We’re A Hole, So No Hospital?

May 3, 2012

Submitted 

April 24, 2012 Dawn Johnson’s ‘Current Comment
Similkameen News Leader
Copyright 2012 Bengel Publishing Inc.
Used with Permission

Princeton’s lack of emergency services has been in the news recently, with the result that I learned there is more to the story out there than broadcasted.

A friend of mine contacted me by telephone to relate her experience with an Interior Health Authority (IHA) employee. She was so upset by her conversation with this employee that she felt I should hear about it.

She spoke casually to the IHA employee about the plight of people in Princeton and their lack of physicians. She told me this was the reply: “Well, if people choose to live in a little hole like Princeton where doctors don’t want to go…They should move to the city.”

My friend, who lived here for years when we had a real hospital and a full complement of physicians, gave the IHA employee a blast about how it was the policy of IHA to reduce the Princeton hospital to the point where physicians cannot truly be physicians. She told him of the removal of surgical facilities and maternity facilities, and she admitted she became much more angry because of his attitude. She reminded him that people who lived in Princeton had their hospital gutted by IHA.

I became angry as she told me of this conversation, simply because I have lived through all of this hospital history. As she told me of the conversation with an IHA employee, I was reminded of the fact that nobody is telling the real story about our hospital, and the real story is being lost through the attitude that we have chosen to live in a place without proper hospital services. The attitude says it is our fault we live in this “hole” when we could have chosen to live in a city. Past hospital history has been lost, even though it was little more than a decade ago when local residents could have surgery done here by a team of physicians who had the right facilities, and pregnant women did not have to travel outside Princeton to have a baby.

This history is not limited to Princeton. This is the story of small towns all over British Columbia, and perhaps all over Canada.

What really angered me most about the attitude of the IHA employee was that it reflected a common attitude toward small towns like Princeton, Merritt, and many others. These are resource towns. These are the towns where mines, natural gas, oil, fishing, forest industry, and ranching are the life blood of the economy. People live where they work, for the most part. If you work in the forest industry, you are likely to live in a small town. You are not going to find ranchers living in downtown Penticton, and you are not going to find natural gas wells sprouting up in Vancouver. Resource communities exist because that is where the resources are. This is what rural British Columbia is all about.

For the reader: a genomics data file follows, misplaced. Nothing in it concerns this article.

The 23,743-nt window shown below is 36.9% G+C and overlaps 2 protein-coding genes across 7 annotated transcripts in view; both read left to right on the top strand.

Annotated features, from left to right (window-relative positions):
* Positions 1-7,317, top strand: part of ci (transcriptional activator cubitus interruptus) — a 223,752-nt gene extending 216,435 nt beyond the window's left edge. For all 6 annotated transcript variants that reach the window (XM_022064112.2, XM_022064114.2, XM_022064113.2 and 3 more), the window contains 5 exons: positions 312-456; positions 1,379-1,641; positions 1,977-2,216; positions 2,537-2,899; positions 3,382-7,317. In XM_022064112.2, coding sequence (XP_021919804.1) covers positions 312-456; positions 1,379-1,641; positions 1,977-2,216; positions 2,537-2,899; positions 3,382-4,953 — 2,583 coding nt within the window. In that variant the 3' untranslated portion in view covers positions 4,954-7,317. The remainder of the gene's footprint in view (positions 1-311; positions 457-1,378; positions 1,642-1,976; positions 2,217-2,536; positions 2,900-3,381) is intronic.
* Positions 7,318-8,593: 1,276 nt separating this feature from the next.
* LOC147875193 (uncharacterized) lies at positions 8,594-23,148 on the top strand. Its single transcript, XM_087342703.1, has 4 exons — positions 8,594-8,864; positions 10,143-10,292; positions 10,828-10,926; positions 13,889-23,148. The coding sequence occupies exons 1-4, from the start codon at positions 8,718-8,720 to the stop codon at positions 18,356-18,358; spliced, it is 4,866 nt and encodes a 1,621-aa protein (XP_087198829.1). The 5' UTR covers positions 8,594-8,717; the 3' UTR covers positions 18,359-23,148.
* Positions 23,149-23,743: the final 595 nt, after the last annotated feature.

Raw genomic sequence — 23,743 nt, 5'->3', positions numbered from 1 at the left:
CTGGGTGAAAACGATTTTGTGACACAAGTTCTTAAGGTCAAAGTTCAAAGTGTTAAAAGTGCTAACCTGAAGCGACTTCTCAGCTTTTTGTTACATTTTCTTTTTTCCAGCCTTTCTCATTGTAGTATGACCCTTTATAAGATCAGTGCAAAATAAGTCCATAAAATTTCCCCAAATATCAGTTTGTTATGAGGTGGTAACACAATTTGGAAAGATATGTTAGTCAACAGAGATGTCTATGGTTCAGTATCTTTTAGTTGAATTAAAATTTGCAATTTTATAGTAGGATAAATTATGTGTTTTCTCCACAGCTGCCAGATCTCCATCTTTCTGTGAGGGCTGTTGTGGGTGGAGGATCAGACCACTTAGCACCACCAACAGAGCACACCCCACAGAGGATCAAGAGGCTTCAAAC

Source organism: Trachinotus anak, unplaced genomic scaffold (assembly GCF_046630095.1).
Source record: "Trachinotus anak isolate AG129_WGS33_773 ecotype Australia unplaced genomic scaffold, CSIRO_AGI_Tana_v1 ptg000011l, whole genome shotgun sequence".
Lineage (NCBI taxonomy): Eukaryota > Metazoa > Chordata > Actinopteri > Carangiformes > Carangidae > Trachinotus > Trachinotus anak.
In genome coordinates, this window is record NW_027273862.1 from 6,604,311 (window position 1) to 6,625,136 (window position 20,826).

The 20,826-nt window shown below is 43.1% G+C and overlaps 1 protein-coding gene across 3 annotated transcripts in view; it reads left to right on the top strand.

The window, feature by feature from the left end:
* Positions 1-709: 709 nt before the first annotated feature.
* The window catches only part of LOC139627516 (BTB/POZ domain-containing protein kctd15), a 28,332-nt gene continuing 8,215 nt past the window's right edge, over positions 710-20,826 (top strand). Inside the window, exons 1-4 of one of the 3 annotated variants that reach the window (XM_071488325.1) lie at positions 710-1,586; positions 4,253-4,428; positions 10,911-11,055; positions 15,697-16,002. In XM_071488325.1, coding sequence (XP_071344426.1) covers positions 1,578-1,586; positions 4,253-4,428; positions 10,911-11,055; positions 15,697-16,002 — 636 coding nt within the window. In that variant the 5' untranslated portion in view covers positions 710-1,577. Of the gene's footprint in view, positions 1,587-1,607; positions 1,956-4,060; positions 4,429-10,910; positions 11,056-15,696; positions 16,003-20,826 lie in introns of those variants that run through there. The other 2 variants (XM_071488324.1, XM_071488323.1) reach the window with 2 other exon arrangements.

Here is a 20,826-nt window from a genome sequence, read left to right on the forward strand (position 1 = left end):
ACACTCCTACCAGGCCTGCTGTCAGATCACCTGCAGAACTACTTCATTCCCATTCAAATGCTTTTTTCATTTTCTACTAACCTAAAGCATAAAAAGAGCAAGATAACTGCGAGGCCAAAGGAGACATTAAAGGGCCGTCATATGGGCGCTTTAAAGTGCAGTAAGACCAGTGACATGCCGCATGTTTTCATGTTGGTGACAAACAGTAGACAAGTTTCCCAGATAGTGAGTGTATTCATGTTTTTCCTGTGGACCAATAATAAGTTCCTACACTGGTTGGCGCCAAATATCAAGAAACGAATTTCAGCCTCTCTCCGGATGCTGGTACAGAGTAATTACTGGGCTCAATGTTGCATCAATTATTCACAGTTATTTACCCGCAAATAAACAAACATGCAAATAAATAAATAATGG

These “little holes” communities produce the wealth that feeds the cities. Vancouver grew because of the export of lumber and minerals, and without those resources flowing outward, it would still be a small town itself. Kamloops grew because of ranching and the forest industry. Prince George grew because of the forest industry. Vernon grew because of agriculture, and so did Kelowna. The Okanagan grew because of climate, but there was a time when there was a sawmill in every Okanagan town, and most of these towns were small and surrounded by orchards.

What has happened to our hospital is the direct result of a policy of centralization of services. What we once had was taken away from us. At the same time, we know there are young people who were trained to become physicians and would take a job anywhere, but our Ministry of Health is not making it possible for them to work.

So, we who produce the wealth of our economy are once more given the dirty end of the stick, and the places we live are called “little holes”. I think it is time we fight that attitude any way we can. Does anybody out there have any bright ideas?

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